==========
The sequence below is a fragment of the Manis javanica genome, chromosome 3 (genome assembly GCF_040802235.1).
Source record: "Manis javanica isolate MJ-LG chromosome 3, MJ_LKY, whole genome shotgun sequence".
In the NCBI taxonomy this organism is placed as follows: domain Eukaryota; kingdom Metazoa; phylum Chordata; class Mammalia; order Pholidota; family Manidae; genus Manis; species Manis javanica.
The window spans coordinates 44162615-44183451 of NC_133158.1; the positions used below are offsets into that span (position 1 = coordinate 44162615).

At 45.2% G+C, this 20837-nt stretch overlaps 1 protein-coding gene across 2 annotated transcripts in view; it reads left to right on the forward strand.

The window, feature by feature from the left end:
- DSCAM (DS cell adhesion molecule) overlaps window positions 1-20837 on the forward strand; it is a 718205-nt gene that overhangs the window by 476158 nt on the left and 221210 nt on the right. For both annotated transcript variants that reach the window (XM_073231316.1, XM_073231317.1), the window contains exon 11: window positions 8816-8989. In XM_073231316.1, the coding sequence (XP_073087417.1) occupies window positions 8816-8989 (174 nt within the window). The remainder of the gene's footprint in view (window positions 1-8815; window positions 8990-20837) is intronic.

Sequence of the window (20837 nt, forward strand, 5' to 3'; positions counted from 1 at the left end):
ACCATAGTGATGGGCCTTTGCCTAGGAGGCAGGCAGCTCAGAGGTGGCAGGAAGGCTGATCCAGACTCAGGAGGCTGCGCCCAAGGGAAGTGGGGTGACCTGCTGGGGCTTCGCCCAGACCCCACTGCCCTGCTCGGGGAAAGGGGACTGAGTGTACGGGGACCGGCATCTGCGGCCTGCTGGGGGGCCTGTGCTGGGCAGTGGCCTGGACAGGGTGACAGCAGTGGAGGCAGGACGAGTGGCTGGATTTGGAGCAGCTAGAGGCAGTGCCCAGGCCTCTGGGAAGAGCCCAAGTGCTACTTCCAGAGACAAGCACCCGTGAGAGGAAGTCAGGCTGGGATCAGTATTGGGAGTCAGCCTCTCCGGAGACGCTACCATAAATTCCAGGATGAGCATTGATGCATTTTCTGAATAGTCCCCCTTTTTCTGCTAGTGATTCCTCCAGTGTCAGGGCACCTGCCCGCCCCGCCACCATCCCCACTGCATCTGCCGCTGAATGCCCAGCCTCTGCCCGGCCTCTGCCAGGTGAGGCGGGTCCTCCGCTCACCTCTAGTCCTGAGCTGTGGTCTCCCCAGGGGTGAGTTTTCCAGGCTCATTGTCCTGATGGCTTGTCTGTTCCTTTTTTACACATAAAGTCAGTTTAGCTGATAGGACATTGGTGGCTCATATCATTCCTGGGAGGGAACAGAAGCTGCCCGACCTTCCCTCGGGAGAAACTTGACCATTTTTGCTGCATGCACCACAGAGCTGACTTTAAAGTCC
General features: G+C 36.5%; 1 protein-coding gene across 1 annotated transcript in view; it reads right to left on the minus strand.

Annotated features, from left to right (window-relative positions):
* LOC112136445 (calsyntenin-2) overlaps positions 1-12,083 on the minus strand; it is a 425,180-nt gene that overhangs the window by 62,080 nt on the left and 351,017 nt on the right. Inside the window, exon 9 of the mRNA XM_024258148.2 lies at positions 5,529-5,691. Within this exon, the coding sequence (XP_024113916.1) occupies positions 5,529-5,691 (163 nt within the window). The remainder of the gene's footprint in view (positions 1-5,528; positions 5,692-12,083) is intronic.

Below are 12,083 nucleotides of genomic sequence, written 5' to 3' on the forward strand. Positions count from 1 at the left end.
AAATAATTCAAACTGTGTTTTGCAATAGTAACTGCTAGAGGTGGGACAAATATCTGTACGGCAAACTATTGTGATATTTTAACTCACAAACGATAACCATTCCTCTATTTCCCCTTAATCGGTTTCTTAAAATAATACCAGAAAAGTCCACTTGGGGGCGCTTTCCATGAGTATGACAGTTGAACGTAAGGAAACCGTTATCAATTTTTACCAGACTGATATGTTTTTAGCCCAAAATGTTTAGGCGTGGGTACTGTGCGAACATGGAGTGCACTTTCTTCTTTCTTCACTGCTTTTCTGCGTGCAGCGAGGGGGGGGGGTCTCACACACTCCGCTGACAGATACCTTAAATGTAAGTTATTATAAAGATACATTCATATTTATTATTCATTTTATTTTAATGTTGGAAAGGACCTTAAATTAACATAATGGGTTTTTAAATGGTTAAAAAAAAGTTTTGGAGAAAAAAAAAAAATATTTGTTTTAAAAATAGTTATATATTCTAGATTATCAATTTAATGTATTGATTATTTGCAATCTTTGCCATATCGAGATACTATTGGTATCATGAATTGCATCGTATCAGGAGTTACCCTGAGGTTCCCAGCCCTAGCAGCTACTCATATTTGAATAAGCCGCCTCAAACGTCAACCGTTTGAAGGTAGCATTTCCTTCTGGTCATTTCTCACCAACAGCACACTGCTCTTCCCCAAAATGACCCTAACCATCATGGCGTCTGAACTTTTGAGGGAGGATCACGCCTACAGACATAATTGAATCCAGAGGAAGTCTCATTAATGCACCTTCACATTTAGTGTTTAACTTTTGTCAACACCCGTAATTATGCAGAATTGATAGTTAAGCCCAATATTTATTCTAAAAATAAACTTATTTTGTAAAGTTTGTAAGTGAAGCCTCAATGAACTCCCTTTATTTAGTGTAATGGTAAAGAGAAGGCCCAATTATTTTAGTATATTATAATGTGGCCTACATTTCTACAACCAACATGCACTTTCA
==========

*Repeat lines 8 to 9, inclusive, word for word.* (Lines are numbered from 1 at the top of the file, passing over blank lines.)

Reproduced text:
Sequence of the window (20837 nt, forward strand, 5' to 3'; positions counted from 1 at the left end):
ACCATAGTGATGGGCCTTTGCCTAGGAGGCAGGCAGCTCAGAGGTGGCAGGAAGGCTGATCCAGACTCAGGAGGCTGCGCCCAAGGGAAGTGGGGTGACCTGCTGGGGCTTCGCCCAGACCCCACTGCCCTGCTCGGGGAAAGGGGACTGAGTGTACGGGGACCGGCATCTGCGGCCTGCTGGGGGGCCTGTGCTGGGCAGTGGCCTGGACAGGGTGACAGCAGTGGAGGCAGGACGAGTGGCTGGATTTGGAGCAGCTAGAGGCAGTGCCCAGGCCTCTGGGAAGAGCCCAAGTGCTACTTCCAGAGACAAGCACCCGTGAGAGGAAGTCAGGCTGGGATCAGTATTGGGAGTCAGCCTCTCCGGAGACGCTACCATAAATTCCAGGATGAGCATTGATGCATTTTCTGAATAGTCCCCCTTTTTCTGCTAGTGATTCCTCCAGTGTCAGGGCACCTGCCCGCCCCGCCACCATCCCCACTGCATCTGCCGCTGAATGCCCAGCCTCTGCCCGGCCTCTGCCAGGTGAGGCGGGTCCTCCGCTCACCTCTAGTCCTGAGCTGTGGTCTCCCCAGGGGTGAGTTTTCCAGGCTCATTGTCCTGATGGCTTGTCTGTTCCTTTTTTACACATAAAGTCAGTTTAGCTGATAGGACATTGGTGGCTCATATCATTCCTGGGAGGGAACAGAAGCTGCCCGACCTTCCCTCGGGAGAAACTTGACCATTTTTGCTGCATGCACCACAGAGCTGACTTTAAAGTCC